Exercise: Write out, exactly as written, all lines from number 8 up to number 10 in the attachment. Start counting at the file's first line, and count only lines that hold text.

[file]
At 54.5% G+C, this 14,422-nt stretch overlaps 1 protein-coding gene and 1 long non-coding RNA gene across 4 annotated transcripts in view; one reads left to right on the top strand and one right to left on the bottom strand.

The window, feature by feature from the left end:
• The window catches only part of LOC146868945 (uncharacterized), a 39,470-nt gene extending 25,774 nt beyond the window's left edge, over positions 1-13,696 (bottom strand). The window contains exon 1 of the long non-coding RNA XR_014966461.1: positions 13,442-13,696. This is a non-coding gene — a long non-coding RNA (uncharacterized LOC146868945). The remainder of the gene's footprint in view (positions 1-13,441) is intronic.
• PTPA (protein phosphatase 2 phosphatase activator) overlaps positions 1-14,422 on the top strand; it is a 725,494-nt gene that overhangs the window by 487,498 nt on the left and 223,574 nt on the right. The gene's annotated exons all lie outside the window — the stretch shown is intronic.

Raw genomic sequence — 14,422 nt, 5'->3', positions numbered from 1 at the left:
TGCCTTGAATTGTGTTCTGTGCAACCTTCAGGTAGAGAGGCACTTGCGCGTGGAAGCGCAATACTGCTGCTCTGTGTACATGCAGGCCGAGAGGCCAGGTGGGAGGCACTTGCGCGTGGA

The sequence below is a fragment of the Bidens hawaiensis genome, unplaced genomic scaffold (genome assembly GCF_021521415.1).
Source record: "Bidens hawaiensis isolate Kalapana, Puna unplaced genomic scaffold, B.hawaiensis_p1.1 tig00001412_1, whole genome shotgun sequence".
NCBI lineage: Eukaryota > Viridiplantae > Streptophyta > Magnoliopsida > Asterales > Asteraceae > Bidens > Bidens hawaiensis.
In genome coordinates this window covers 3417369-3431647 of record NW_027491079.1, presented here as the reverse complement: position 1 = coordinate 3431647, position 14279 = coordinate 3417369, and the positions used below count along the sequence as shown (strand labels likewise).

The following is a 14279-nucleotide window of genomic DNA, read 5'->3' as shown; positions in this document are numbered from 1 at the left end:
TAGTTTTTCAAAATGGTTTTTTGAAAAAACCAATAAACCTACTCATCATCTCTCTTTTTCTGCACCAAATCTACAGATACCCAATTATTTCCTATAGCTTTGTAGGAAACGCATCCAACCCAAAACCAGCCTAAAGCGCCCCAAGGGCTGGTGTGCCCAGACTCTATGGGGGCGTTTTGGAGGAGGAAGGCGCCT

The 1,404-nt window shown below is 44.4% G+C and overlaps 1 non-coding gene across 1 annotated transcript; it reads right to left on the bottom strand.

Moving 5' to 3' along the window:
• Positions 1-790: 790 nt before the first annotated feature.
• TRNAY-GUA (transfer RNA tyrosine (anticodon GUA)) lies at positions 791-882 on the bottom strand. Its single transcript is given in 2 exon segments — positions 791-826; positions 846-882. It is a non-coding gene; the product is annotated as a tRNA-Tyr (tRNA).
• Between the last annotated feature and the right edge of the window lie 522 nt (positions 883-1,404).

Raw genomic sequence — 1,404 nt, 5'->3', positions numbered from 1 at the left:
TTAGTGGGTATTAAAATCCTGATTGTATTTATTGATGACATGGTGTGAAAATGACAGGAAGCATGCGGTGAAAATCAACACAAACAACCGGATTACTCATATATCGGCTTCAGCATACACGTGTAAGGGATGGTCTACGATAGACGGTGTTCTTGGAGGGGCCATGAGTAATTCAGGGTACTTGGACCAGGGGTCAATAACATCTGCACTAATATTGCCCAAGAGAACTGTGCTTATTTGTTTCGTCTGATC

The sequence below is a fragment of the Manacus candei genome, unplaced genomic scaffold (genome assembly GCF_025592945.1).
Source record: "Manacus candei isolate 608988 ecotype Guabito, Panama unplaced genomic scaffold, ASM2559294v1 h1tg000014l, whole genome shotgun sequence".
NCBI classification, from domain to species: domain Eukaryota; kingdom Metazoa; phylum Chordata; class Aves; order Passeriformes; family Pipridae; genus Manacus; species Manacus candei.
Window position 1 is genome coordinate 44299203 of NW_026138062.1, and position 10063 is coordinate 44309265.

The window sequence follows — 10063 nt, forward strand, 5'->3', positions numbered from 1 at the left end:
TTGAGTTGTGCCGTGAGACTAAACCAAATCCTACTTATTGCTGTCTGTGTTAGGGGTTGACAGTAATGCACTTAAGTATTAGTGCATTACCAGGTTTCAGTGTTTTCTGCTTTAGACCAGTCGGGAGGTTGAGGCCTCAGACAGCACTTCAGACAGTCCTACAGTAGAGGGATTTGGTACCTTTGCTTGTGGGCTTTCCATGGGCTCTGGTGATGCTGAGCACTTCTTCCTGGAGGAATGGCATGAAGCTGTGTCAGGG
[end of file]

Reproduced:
Source record: "Bidens hawaiensis isolate Kalapana, Puna unplaced genomic scaffold, B.hawaiensis_p1.1 tig00001412_1, whole genome shotgun sequence".
NCBI lineage: Eukaryota > Viridiplantae > Streptophyta > Magnoliopsida > Asterales > Asteraceae > Bidens > Bidens hawaiensis.
In genome coordinates this window covers 3417369-3431647 of record NW_027491079.1, presented here as the reverse complement: position 1 = coordinate 3431647, position 14279 = coordinate 3417369, and the positions used below count along the sequence as shown (strand labels likewise).